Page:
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Monday, October 28, 2013

UPU News : Forum shines light on postal financial inclusion potential

28.10.2013 - Closing the UPU’s two-day global forum on financial inclusion on Friday 25 October, UPU Deputy Director General Pascal Clivaz urged stakeholders to continue working with Posts to help them provide millions of unbanked people easier access to financial services.

Representatives of donor organizations committed to financial inclusion also attended the forum, including Megan Oxman (onscreen) from the Bill and Melinda Gates Foundation

“Let us continue the dialogue and undertake concrete and far-reaching actions to drastically reduce money transfer costs by linking service to access for those populations excluded from the banking system,” said Clivaz at the end of the two-day forum in Geneva attended by some 200 participants from more than 70 countries.
He also had a message for governments: “More than ever the Post is an instrument of public service and a formidable tool for social and economic integration. Invest in your postal network and position postal services at the heart of your development and economic growth strategies.”

What central banks can do

One of the forum’s sessions invited representatives from central banks, especially in developing countries, to talk about the challenges Posts face in banking more people.
Speakers recognized that Posts’ far-reaching networks, client base, and trustworthiness make them engines for financial inclusion. They agreed to help with regulations, but urged Posts to innovate.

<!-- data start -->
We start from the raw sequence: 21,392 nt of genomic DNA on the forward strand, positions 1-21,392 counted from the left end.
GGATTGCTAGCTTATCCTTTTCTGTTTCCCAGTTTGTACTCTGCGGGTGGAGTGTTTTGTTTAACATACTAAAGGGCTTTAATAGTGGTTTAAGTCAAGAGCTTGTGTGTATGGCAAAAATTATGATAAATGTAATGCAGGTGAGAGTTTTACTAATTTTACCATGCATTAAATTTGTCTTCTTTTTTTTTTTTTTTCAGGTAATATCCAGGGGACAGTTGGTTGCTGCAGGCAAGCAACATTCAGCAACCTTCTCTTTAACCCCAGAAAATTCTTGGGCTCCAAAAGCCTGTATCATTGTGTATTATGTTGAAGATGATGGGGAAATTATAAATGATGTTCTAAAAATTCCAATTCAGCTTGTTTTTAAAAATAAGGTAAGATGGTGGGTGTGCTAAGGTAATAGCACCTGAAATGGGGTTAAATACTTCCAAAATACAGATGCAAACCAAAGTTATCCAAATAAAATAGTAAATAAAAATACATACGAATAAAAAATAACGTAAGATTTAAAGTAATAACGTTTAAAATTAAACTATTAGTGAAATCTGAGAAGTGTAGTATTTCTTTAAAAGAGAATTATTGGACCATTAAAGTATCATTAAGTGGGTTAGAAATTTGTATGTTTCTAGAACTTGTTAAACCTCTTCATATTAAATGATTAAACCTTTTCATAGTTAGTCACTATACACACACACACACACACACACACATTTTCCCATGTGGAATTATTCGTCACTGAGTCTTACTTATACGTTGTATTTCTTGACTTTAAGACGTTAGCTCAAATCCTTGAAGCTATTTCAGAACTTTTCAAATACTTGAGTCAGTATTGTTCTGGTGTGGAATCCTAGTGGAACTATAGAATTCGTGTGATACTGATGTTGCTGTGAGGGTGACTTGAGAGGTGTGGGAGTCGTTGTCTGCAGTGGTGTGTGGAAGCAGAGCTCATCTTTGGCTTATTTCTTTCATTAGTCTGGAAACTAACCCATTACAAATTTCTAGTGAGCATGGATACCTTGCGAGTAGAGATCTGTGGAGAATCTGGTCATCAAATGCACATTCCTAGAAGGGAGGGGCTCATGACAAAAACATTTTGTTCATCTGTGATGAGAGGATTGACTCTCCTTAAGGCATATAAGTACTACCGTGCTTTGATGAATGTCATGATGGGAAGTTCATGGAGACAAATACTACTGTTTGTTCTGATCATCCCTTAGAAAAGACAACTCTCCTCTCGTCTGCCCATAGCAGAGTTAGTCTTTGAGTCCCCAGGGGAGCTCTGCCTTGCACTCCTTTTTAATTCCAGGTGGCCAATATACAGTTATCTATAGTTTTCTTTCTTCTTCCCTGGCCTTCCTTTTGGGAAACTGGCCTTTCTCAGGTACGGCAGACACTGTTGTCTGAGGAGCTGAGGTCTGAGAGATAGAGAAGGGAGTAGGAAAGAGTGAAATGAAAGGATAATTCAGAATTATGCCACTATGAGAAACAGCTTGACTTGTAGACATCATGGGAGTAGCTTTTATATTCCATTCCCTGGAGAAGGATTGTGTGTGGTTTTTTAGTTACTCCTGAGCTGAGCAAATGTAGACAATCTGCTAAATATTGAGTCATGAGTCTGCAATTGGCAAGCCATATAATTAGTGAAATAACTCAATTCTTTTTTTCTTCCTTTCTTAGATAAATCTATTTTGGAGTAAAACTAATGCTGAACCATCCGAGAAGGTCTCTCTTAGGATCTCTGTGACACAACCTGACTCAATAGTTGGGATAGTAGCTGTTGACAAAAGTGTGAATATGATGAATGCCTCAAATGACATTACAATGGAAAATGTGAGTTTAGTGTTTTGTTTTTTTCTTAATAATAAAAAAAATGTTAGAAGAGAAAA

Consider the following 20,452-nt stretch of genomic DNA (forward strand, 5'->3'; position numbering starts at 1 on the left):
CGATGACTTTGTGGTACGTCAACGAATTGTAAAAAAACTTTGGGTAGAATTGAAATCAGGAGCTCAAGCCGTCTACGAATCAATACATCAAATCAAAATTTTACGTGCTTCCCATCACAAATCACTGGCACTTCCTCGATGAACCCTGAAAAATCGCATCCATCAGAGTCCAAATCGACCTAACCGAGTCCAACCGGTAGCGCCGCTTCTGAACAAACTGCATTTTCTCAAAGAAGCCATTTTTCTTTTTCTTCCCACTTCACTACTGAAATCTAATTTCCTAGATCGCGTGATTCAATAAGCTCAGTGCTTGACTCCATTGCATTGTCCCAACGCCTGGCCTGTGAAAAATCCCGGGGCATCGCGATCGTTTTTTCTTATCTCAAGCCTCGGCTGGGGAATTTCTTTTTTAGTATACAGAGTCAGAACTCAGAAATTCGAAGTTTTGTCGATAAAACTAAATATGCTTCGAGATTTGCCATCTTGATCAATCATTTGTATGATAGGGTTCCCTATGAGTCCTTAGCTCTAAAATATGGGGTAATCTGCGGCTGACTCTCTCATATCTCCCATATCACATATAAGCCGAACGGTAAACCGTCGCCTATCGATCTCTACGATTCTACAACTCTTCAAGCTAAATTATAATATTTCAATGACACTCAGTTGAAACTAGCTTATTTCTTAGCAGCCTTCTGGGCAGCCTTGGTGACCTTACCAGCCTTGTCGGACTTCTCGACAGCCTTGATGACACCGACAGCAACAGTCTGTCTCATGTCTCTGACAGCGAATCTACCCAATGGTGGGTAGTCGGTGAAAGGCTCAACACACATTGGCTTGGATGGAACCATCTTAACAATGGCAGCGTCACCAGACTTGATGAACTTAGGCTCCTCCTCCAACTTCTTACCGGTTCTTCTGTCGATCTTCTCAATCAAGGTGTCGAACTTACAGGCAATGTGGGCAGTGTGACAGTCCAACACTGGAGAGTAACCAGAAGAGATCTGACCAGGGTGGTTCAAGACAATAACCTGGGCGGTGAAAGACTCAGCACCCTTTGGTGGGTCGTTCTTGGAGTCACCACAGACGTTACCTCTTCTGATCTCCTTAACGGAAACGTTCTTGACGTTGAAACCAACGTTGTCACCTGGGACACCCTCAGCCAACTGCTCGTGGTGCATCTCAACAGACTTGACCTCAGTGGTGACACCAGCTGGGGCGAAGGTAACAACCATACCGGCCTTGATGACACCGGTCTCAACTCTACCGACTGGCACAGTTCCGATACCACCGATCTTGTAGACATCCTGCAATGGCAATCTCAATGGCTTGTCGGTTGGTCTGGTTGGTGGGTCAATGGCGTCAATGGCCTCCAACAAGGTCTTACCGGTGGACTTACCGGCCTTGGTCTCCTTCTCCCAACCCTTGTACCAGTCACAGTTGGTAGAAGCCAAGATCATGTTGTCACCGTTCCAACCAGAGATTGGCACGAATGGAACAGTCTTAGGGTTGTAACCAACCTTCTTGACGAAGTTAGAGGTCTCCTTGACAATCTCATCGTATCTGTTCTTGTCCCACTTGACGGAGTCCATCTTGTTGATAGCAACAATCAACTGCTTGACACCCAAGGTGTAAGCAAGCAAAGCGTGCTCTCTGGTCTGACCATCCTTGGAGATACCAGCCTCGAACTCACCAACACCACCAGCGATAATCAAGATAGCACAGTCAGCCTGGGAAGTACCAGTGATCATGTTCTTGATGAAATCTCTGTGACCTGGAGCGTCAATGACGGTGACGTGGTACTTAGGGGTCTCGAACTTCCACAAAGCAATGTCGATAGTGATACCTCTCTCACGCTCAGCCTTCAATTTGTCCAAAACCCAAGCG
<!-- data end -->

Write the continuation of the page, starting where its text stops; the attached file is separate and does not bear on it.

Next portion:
Burundi’s Innocent Ndabarushimana assured the central bank is working to update the country’s laws to take better advantage of the Post’s rural network. “You don’t want a regulator that is so strict it limits innovation,” he explained.
Central banks’ expectations of Posts will depend on countries’ existing levels of financial inclusion, explained the session’s moderator, UPU economist José Ansón, but he is optimistic central banks will cooperate as much as possible to meet their needs.
“There is institutional willingness to accommodate the postal network into the financial system,” he said. “The central banks realize their frameworks must be flexible enough to allow innovation, but rigorous enough to avoid economic risk.”
Clivaz urged central banks to create the conditions for postal services to be key players in financial inclusion. He recalled World Bank data showing that Posts offer the lowest prices for money transfer services and are already contributing to reducing overall prices generally.
The global forum on financial inclusion for development was organized by the UPU, the Swiss government and the International Organization of la Francophonie.

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